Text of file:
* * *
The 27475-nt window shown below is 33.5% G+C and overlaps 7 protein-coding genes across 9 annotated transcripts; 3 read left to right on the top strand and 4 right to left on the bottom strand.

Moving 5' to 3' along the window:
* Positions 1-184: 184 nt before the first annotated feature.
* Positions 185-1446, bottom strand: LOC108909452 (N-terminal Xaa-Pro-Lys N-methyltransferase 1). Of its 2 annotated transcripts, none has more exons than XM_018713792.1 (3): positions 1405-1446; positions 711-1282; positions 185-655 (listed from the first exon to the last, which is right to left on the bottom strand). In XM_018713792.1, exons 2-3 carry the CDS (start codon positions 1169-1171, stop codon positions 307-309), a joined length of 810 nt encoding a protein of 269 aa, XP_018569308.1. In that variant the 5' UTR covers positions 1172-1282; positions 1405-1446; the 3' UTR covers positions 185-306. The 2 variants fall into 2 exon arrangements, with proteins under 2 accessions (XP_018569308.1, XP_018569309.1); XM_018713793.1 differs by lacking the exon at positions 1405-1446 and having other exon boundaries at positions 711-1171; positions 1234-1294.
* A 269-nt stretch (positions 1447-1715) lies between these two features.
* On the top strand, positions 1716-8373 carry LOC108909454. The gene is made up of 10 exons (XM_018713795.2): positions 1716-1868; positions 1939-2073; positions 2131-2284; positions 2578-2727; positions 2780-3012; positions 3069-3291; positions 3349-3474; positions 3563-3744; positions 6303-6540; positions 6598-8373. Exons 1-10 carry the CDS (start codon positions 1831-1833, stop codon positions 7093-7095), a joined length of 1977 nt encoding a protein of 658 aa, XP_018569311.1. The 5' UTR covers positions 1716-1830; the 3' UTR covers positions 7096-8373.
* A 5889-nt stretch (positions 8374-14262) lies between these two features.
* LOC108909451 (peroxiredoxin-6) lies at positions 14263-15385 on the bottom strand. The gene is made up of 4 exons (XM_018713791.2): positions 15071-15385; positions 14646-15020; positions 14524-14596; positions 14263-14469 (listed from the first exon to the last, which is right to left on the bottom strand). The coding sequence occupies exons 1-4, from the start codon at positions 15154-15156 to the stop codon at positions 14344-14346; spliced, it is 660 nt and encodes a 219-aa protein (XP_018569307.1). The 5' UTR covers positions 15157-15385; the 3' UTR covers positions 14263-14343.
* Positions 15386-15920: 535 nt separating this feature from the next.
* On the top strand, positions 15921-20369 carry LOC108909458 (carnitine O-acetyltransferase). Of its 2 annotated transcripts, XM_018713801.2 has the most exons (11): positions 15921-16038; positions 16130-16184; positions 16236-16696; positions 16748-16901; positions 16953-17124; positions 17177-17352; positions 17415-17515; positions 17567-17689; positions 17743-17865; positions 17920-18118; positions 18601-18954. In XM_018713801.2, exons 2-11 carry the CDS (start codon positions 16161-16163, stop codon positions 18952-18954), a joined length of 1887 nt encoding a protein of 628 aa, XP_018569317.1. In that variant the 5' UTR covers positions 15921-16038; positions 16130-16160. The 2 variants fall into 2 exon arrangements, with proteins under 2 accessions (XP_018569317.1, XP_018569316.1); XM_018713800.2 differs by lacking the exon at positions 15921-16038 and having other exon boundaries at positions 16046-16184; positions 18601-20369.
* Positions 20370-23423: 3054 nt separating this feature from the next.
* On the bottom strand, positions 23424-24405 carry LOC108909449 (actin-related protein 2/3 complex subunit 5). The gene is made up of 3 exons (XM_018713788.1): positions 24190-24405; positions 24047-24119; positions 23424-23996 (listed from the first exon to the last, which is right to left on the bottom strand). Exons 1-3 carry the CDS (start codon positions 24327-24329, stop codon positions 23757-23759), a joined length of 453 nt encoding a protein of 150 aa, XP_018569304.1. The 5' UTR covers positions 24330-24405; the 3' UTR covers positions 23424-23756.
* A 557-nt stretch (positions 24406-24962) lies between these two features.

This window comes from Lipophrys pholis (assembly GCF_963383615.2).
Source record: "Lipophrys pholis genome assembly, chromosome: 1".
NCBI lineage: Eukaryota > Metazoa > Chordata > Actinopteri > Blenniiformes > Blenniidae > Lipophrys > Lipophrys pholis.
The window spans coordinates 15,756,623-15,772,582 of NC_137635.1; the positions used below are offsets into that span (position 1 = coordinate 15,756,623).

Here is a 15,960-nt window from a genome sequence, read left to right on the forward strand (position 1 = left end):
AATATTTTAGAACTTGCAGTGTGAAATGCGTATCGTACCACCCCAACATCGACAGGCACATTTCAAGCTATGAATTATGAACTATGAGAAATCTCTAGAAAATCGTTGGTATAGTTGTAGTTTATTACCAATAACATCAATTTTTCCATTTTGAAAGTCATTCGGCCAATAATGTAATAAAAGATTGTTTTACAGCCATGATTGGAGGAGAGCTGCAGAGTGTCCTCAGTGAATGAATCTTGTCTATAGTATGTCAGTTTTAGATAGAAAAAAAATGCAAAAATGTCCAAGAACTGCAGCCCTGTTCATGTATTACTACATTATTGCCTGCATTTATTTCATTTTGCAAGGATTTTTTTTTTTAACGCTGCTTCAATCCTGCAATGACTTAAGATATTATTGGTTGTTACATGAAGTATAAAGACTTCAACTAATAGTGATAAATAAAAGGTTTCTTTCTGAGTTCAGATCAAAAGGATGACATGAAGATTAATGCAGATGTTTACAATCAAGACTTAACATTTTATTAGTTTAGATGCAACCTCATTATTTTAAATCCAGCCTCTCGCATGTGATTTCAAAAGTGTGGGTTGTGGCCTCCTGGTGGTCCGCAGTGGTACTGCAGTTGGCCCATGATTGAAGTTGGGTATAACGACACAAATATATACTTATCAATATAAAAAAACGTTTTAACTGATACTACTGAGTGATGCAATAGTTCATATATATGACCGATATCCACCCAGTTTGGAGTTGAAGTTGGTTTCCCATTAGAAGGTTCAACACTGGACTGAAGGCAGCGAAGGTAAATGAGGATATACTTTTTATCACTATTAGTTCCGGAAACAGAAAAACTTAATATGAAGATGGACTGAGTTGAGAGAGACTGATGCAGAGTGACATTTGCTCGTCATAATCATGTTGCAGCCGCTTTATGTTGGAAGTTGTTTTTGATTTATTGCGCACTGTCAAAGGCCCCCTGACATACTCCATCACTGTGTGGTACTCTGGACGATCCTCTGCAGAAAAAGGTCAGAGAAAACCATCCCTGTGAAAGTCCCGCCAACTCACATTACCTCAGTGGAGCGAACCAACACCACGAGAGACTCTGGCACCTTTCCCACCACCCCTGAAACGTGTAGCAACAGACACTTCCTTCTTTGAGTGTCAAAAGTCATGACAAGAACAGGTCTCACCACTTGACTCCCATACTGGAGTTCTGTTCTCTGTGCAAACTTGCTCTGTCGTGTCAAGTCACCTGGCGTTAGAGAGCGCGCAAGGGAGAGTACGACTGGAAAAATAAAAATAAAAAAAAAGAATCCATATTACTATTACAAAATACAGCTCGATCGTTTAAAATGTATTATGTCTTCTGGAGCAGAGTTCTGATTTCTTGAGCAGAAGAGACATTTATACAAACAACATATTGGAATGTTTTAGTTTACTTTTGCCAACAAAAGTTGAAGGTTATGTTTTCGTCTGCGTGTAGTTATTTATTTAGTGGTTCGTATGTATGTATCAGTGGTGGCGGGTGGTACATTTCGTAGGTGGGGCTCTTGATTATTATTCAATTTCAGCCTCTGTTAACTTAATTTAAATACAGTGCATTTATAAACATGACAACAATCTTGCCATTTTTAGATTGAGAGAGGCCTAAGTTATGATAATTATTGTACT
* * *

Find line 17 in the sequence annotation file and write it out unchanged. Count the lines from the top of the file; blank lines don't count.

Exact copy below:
The window spans coordinates 15,756,623-15,772,582 of NC_137635.1; the positions used below are offsets into that span (position 1 = coordinate 15,756,623).